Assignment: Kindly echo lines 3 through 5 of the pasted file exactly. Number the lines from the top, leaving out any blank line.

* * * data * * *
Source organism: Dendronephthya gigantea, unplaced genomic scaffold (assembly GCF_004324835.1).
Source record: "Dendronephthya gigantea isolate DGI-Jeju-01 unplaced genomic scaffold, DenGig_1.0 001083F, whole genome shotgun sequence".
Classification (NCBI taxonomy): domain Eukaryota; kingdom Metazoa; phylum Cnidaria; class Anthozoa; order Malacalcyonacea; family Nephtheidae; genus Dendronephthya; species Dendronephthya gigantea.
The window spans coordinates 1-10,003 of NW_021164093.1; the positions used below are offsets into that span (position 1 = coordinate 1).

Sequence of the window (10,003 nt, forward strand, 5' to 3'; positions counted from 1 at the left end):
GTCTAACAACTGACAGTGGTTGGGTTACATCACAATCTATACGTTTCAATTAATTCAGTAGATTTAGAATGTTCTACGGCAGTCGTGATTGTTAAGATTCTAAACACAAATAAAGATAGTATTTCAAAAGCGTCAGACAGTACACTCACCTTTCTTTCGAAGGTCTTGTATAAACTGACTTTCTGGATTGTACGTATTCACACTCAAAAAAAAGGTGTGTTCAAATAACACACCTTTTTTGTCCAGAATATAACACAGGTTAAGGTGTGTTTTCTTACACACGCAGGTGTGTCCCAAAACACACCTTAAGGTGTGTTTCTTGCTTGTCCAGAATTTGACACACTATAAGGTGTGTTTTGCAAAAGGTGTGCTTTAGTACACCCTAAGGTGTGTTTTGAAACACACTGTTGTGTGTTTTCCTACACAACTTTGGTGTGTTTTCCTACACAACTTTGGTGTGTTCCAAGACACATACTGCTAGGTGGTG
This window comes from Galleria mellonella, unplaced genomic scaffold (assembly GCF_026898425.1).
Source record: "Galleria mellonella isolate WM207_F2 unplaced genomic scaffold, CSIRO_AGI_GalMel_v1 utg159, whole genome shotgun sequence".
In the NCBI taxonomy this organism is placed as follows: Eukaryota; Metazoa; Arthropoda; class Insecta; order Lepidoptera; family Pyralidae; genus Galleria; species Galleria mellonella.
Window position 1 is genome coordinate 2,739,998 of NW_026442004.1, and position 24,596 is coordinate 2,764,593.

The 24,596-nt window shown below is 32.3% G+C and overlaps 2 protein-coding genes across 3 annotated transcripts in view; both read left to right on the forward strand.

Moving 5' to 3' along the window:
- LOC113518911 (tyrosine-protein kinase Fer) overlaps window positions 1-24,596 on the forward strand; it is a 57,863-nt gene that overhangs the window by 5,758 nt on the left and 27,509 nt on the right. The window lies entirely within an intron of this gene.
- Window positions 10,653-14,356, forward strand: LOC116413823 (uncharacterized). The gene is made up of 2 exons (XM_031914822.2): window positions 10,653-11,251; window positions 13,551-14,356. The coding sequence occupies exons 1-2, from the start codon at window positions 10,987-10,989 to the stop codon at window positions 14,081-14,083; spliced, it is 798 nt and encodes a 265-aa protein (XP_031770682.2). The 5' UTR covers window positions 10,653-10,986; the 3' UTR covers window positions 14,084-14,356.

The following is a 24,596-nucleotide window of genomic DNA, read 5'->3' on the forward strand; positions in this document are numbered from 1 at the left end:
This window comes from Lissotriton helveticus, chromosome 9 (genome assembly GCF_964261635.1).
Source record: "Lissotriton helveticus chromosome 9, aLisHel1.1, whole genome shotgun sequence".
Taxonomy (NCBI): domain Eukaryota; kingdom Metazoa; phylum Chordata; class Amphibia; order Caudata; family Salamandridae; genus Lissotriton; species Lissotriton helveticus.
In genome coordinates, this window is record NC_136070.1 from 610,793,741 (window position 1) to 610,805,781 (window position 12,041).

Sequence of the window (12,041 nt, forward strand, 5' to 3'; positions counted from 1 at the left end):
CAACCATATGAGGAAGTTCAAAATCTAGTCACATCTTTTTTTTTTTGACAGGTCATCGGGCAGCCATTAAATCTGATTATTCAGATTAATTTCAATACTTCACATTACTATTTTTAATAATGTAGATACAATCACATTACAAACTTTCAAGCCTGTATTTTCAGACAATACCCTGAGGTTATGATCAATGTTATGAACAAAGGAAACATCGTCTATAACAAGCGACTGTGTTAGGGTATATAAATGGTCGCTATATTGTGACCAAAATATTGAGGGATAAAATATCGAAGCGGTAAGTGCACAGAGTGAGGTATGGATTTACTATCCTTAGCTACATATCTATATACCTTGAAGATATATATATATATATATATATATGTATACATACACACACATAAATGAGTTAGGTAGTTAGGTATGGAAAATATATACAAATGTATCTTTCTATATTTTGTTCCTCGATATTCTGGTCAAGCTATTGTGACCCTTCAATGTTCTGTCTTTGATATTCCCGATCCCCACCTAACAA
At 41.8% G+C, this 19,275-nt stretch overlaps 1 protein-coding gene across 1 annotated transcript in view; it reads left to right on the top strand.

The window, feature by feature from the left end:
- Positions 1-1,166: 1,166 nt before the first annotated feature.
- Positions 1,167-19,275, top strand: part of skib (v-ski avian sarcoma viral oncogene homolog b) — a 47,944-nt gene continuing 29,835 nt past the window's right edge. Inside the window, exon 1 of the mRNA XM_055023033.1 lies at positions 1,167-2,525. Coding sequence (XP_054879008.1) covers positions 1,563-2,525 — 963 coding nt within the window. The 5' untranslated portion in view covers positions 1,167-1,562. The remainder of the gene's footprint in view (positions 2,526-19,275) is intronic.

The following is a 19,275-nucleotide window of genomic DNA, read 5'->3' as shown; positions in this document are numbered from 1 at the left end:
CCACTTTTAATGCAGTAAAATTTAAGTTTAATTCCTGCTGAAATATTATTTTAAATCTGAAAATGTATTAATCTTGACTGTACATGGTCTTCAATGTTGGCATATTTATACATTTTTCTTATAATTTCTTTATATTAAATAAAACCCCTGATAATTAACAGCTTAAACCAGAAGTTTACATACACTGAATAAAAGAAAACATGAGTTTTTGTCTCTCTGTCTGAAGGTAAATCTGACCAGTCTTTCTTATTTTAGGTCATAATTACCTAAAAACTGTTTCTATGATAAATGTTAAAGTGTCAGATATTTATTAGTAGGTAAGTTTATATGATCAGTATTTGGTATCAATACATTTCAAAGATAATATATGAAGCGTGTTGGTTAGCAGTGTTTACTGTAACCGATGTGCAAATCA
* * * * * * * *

Classification (NCBI taxonomy): domain Eukaryota; kingdom Metazoa; phylum Cnidaria; class Anthozoa; order Malacalcyonacea; family Nephtheidae; genus Dendronephthya; species Dendronephthya gigantea.
The window spans coordinates 1-10,003 of NW_021164093.1; the positions used below are offsets into that span (position 1 = coordinate 1).

Sequence of the window (10,003 nt, forward strand, 5' to 3'; positions counted from 1 at the left end):